Foreign Secretary David Moribund's appalling Oxford speech, in which he talked of Britain's 'moral impulse' to spread democracy around the world, at gunpoint if necessary, has, I'm pleased to say, been widely condemned. But too many of the speech's critics, including Simon Jenkins, in today's Guardian make the mistake of believing that Moribund and his liberal interventionist/neo con allies are sincere in their desire to spread democracy. As I've long argued, the form of democracy the Eustonista/Henry Jackson crowd favour is not democracy in the popularly understood sense of the term i.e. rule of the people, but the much narrower 'Henry Ford' variety. True democrats believe that people should have the right to elect any government they wish, be it nationalist, communist, socialist, conservative, green or any other variety. Henry Ford democrats believe people should have the right to elect any government they wish so long as it's neoliberal and follows a pro-western foreign policy.
CIF Commenter 'Orwell is right' understands the deceit behind the neocon/liberal interventionist 'democracy' crusade perfectly and has written the best response to Moribund's speech I've seen so far:
"Every time they talk about "spreading democracy" what they're really doing is the exact opposite; that is, ensuring that genuine nationalistic or democractic movements are quashed and pliant puppet governments - usually tyrannical and repressive and always with Western interests at the front of their agenda - put in their place. The reality is that "democracy" is our enemy when it comes to foreign policy - there are countless cases throughout history where our intervention has directly hindered growing genuinely democractic movements in other countries. For example, Britain supported the successive apartheid regimes in South Africa and not the ANC; we supported the repressive regime in Bahrain and not the popular democratic opposition; we supported Suharto throughout his genocidal campaigns both at home and in East Timor and West Papua; we supported Saddam as he gassed the Kurds. In short we prop up decidedly anti-democratic regimes and take action to prevent democracy from emerging. And David Miliband knows all of this, which is why his enthusiastic pronouncements of "spreading democracy" are significant only of the continuation of the deceitful rhetoric presented to the public, wholly at odds with the government's real intentions. Not that any of this is new - the British government has been peopled by immoral duplicitous elites for as long as it's existed."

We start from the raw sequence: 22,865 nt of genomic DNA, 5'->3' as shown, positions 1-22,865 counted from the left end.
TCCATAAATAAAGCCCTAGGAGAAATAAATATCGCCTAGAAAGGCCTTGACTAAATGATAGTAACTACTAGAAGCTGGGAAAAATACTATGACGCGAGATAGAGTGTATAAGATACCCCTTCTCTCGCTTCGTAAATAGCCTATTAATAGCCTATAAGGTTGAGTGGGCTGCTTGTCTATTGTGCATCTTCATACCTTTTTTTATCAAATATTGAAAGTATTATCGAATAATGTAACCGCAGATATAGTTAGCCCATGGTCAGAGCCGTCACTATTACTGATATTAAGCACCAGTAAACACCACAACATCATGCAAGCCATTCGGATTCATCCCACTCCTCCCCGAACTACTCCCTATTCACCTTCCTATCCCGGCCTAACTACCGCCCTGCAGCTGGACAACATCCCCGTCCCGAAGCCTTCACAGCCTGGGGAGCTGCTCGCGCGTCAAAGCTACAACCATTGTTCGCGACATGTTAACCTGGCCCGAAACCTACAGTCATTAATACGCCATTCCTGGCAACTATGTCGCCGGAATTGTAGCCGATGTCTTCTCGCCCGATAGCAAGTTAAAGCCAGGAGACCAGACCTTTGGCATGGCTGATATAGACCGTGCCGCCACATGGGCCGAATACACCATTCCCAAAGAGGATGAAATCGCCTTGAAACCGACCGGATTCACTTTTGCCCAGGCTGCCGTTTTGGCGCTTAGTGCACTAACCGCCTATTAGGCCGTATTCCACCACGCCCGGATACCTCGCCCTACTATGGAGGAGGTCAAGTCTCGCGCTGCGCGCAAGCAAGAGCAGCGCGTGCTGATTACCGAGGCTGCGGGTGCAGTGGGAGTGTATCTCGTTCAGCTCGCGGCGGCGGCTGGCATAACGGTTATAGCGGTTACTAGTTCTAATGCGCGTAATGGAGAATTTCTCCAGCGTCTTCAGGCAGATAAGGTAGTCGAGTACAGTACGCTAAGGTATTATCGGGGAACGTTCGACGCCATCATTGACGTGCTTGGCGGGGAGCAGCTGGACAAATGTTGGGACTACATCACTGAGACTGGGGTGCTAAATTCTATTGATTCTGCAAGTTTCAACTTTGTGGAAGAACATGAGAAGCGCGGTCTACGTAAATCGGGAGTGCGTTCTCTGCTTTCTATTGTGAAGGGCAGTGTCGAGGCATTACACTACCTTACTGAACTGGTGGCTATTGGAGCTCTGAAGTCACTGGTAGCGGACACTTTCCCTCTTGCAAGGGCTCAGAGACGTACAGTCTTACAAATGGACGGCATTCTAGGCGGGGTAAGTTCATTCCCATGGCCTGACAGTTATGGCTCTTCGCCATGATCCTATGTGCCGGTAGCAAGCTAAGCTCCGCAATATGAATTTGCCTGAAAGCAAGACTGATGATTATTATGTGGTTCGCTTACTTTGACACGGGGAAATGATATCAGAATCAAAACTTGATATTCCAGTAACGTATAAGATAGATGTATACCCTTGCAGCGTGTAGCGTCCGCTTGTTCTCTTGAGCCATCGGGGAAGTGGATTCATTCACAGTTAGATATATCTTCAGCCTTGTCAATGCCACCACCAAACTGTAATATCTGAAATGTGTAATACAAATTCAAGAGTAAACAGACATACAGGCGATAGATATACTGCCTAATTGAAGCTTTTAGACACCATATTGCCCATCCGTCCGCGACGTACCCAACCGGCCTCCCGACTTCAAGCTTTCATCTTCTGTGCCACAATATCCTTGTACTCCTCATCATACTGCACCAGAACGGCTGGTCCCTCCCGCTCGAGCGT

Still, there's one good thing to keep our spirits up. The "pillock on his gap year", as the anti-war Labour MP Bob Marshall-Andrews so memorably called the British Foreign Secretary, will soon have to go back to college to resume his studies.....
UPDATE: Charlie Marks, one of my favourite bloggers, has a great post on the Gap Year Student's speech:
"The purpose of Milibliar’s speech was to rebrand the invasion and occupation of countries by the US - with Britain tagging along - as being morally justified because it’s about “spreading democracy”..
The US oil companies getting access to Iraqi oil-fields was just a coincidence, then? And anyway, wasn’t the argument for invading Iraq based on the threat of WMDs?
Hmm. If he’s for democracy, perhaps Miliblair would like to spread a little here at home, and persuade Brown to let us have a vote on the EU consti-treaty? Or hold the promised general election?"